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In re E.W.

Supreme Court of West Virginia

May 14, 2018

In re E.W.

          (Webster County 16-JA-81)

          MEMORANDUM DECISION

         Petitioner Father T.W., by counsel Andrew B. Chattin, appeals the Circuit Court of Webster County's November 8, 2017, order terminating his parental rights to E.W.[1] The West Virginia Department of Health and Human Resources ("DHHR"), by counsel Brandolyn N. Felton-Ernest, filed a response in support of the circuit court's order. The guardian ad litem ("guardian"), Mary Elizabeth Snead, filed a response on behalf of the child, also in support of the circuit court's order. On appeal, petitioner argues that the circuit court erred in terminating his parental rights when he substantially complied with the terms and conditions of his improvement period.

         This Court has considered the parties' briefs and the record on appeal. The facts and legal arguments are adequately presented, and the decisional process would not be significantly aided by oral argument. Upon consideration of the standard of review, the briefs, and the record presented, the Court finds no substantial question of law and no prejudicial error. For these reasons, a memorandum decision affirming the circuit court's order is appropriate under Rule 21 of the Rules of Appellate Procedure.

         In October of 2016, the DHHR filed an abuse and neglect petition against petitioner. At the time the petition was filed, petitioner was dating and living with S.L., the mother of H.L., F.L., and P.L. Petitioner's child, E.W., the only child at issue in this appeal, lived with her paternal grandparents the majority of the time. The DHHR alleged that it had initiated an investigation into allegations that H.L. sexually assaulted his sister, P.L. During an interview, F.L. disclosed that she saw petitioner go into H.L.'s bedroom and threaten to strangle him, and that petitioner's brother had to forcibly remove petitioner from the situation. H.L. disclosed that petitioner was easily angered and "yells, screams and threatens" him. Further, H.L. reported that petitioner told the mother S.L. that he was going to abduct the children and that petitioner and S.L. fought a lot. S.L. obtained a restraining order against petitioner, but subsequently dismissed it. Based upon this information, the DHHR alleged that petitioner failed to provide a fit and suitable home for the children due to repeated incidents of domestic violence against and/or in the presence of the children.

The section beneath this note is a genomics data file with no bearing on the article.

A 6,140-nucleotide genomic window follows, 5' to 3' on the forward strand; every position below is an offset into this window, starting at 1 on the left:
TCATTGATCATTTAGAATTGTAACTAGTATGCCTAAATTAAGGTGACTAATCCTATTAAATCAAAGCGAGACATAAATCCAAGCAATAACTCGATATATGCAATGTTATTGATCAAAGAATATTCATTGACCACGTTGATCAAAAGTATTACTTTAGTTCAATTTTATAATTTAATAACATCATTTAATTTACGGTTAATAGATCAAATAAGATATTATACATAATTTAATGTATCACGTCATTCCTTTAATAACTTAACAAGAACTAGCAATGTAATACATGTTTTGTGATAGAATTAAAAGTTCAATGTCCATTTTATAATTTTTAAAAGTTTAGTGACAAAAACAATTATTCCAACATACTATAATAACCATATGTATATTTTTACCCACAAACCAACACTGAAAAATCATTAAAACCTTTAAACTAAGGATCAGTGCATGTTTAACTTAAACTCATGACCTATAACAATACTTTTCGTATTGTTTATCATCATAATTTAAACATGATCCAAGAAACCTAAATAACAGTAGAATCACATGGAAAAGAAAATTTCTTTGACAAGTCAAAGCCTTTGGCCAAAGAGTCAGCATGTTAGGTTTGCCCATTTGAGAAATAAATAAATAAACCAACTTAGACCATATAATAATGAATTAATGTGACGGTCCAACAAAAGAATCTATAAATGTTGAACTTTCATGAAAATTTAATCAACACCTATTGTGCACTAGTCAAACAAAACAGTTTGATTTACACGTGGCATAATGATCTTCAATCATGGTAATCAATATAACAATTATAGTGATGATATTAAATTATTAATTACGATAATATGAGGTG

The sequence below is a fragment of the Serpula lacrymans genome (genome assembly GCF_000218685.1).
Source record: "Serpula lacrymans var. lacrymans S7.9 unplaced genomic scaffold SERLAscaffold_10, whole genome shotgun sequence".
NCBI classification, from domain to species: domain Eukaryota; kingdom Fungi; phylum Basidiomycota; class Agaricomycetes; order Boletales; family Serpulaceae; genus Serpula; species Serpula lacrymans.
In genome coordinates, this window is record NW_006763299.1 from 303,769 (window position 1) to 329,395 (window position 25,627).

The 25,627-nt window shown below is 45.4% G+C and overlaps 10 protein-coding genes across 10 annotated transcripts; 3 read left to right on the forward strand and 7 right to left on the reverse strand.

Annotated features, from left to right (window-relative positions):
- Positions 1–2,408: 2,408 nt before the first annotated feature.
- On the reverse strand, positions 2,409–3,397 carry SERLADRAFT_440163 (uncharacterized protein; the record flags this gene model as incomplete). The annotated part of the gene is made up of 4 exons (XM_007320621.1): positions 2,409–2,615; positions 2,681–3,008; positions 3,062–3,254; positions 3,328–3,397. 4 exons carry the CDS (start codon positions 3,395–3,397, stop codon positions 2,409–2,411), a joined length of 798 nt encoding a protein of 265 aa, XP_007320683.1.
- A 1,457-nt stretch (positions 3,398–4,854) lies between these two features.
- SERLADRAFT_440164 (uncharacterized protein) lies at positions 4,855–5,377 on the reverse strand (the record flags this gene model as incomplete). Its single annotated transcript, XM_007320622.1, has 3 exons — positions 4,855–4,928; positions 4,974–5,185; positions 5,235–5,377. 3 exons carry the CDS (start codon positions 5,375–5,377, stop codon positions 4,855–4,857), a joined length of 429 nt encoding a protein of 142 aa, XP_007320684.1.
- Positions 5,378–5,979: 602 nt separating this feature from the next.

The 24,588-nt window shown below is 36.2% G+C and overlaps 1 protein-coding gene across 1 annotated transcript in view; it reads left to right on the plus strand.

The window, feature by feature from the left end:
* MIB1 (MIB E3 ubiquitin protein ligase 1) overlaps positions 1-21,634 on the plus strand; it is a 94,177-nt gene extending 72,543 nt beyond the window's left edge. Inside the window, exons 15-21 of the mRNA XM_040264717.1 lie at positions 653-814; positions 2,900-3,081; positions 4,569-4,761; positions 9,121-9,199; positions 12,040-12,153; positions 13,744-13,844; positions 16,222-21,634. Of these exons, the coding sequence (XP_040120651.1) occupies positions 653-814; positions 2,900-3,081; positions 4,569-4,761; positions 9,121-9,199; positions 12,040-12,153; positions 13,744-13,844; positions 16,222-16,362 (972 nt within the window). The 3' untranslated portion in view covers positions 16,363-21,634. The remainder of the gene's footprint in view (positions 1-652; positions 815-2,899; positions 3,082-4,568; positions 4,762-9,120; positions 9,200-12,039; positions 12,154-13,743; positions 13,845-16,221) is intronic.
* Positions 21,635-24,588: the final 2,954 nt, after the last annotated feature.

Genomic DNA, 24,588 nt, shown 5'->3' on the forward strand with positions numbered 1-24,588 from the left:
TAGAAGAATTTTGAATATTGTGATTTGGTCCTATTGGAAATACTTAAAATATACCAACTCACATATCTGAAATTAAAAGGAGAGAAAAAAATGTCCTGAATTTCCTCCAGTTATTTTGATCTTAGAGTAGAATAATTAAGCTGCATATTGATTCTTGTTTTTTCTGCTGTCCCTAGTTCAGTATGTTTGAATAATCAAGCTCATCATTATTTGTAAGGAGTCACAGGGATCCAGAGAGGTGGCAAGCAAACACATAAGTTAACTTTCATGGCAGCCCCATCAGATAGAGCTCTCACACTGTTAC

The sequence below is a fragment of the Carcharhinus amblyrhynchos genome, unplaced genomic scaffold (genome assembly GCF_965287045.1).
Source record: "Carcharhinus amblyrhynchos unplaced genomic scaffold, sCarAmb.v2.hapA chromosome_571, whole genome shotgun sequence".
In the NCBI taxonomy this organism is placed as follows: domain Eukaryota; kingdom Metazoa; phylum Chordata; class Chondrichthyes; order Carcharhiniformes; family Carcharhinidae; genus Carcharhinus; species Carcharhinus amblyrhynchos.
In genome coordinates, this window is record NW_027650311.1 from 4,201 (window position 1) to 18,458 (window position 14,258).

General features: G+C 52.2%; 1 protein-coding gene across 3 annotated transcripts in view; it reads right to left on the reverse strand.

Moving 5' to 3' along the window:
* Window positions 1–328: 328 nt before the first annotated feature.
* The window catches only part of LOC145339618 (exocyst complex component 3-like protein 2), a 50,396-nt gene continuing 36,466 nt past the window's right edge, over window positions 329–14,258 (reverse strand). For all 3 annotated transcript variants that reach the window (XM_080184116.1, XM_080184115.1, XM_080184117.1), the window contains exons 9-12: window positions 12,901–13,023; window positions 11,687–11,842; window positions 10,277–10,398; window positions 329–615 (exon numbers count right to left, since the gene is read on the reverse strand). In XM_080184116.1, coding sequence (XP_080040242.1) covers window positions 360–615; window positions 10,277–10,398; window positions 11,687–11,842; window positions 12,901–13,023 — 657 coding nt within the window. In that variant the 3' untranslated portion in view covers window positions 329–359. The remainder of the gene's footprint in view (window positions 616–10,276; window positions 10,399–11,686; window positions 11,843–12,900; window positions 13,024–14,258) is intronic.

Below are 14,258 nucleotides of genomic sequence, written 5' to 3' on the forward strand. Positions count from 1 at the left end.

The circuit court held an adjudicatory hearing in December of 2016, during which petitioner stipulated to the allegations contained in the petition. Specifically, petitioner stipulated that he failed to provide a fit and suitable home for the children due to repeated instances of domestic violence against and/or in the presence of the children. The circuit court accepted petitioner's stipulation and adjudicated him as an abusing parent.